Thursday, 18 July 2013

Whats that plant ?

Had a wonderful though very hot afternoon learning how to identify plants at Dalehead Chapel in the middle of Gisburn Forest. The event  was lead by Geoff  Morries and John Hickling . Their infectious enthusiasm and wealth of knowledge just made you want to know more.

We were first introduced to some of the tricks of the trade used to identify grasses. A group of plants I think most of us find difficult to tell apart but a group of plants well worth getting to know because they play such an important role in the food chain.

After the grasses we moved on to rushes and sedges again plants often not given the attention they deserve. A major theme of the day was to look at how particular groups of plants form communities or associations in response to environmental factors such as ph, moisture levels and nutrient status.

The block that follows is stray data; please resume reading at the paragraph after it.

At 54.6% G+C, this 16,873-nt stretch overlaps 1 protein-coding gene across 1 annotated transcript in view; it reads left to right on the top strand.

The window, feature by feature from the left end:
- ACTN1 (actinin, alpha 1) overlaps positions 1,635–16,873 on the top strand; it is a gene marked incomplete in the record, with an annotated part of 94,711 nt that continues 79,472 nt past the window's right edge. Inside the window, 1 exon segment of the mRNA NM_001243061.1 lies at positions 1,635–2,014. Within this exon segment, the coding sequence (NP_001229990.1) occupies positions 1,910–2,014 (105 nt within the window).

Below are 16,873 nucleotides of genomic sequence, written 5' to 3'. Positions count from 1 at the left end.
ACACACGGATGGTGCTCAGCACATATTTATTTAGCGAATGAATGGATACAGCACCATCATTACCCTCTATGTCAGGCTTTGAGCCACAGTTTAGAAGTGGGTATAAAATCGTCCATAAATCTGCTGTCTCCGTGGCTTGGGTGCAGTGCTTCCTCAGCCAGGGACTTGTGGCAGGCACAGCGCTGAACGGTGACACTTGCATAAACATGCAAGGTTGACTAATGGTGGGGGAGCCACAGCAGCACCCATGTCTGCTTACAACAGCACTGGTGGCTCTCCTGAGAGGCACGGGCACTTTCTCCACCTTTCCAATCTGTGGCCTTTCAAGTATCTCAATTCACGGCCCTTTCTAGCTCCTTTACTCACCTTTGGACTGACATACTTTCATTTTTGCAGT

The graveyard around the Chapel is particularly rich in micro habitats with very different associations very close together.

We finished by looking at the flowering plants of which there is great diversity of particular interest were the two parasitic plants Yellow rattle and Louse wort which can survive in this location due to the low nutrient status across much of the area. Other flowering plants we looked at included Knapweed, Birds foot trefoil and two species of buttercup, the meadow found on the nutrient poor areas and the creeping indicative of the nutrient richer areas.

The infectious enthusiasm of the two experts really made learning fun and I don’t think any of us will feel quite so daunted about having a go at identifying grasses and sedges ourselves.

Geoff Morries

Louse Wort


No comments:

Post a Comment